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The Care Bill’s details emerge

John Housden

The future structure of long-term care has been outlined in the now-published Care Bill.

The Care Bill (applicable to England only) was one of 20 Bills announced in the Queen’s Speech back in May. The Bill is the next step after the Dilnot Report, which was released in July 2011 and then mostly disappeared until mid-February 2013 when a policy statement was put out by the Department of Health (DoH). The proposed start date for the new care funding system was initially set for April 2017, but the March Budget changed it to April 2016.

The Bill caps the ‘eligible care costs’ that an individual is required to pay. The cap itself, like much of the other detail, is to be set in regulations, although the DoH factsheets cite £72,000. This figure will be index-linked, but so too will be payments made and this means that the process will operate in a like fashion to the residual percentage approach applied to the pension lifetime allowance.

‘Eligible care costs’ is defined as what the cost would be to the relevant local authority of meeting the person’s needs. This could be notably less than the fees paid for several reasons:

  • The local authority cost will be for basic accommodation only;
  • Care home charges to councils are often lower than those levied on ‘self-pay’ residents − even on a like-for-like basis; and
  • Care needs only are covered, not ‘daily living costs’. The DoH factsheets say “People will be expected to pay around £12,000 a year towards their care costs if they can afford it.”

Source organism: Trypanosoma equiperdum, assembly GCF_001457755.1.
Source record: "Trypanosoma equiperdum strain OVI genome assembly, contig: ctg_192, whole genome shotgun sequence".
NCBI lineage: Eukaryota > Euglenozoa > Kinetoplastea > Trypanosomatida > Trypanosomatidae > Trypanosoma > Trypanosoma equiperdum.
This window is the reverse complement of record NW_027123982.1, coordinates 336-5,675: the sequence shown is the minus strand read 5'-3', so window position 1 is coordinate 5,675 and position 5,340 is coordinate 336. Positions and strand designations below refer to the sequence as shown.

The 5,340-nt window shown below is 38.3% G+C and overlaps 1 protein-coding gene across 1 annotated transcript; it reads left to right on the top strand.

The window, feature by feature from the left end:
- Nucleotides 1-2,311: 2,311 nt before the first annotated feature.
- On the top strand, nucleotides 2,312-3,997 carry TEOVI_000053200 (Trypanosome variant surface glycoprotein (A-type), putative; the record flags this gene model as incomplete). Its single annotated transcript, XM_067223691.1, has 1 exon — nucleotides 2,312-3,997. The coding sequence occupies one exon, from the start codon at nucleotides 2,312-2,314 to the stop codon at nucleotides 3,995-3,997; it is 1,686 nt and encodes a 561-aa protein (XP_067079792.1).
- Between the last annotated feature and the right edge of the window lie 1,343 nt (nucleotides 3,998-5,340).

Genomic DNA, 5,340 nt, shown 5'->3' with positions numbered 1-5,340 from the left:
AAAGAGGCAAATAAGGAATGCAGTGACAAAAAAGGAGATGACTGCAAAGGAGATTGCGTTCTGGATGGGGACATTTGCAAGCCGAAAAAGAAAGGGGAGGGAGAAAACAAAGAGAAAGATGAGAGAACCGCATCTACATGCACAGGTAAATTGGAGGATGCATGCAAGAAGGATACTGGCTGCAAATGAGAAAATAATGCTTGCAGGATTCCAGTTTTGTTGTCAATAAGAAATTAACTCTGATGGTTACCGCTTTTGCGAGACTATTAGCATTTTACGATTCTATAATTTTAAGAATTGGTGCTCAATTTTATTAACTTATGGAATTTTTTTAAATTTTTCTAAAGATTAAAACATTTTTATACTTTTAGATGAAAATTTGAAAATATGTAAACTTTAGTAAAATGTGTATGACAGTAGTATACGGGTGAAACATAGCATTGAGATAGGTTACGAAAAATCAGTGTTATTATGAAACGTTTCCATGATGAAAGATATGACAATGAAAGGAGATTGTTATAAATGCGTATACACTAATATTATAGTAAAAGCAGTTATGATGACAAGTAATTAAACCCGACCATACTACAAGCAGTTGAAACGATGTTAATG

Only those with assets exceeding ‘around £118,000’ will be entirely answerable for their care costs until the cap is reached. For those with assets between ‘around £17,000’ and £118,000, a personal contribution to care will be necessary, but how this will be calculated is also left to the regulations.

The bottom line is that the net present value cost of this reform is just £2.4 billion.


2012: vintage year for the group risk market

Andy Couchman

The group risk market enjoyed a very strong 2012, according to the ‘Group Watch 2013’ report from reinsurer Swiss Re. Two record setting figures show premium income was up overall to £1.68 billion (a 9.7% rise), and the total number of lives covered up to 10.7 million. In product sectors:

  • The group life (death benefits market) grew by 10.3% − at £1.055 billion it now exceeds £1 billion for the first time − while the number of lives covered rose by 185,000 to reach 8.4 million.
  • Group income protection insurance premiums grew by £45.2 million to £563 million, with lives covered up 127,000 to 1,963,000.
  • The smaller and more recent group critical illness market also grew. Premium income was up to £59.8 million (£55 million), and lives up from 325,000 to 339,000.

Swiss Re’s CEO Russell Higginbotham, said, “Growth of around 10% is extraordinary considering that the group market was in decline only two years ago. This shows that the market is getting
it right in the face of tough economic conditions and legislative changes.”

One factor accounting for the change is auto-enrolment which, while ostensibly involving only pensions, has led many employers to review benefits packages overall. The report also points to changes to the annual and lifetime allowances next year which could also see interest in non-pension linked death benefits increase. “A combination of this change and auto-enrolment makes a powerful case for high quality advice to create the most appropriate benefit package across the workforce. This will include flexible and voluntary cover facilitated by the employer,” the report concludes.

The group risk market looks set for continued growth coupled with long-term growth in the number of businesses being created in the UK. So too does the business protection market
− a number of insurers have recently improved their support and marketing packages for advisers in this area, which should further stimulate interest.

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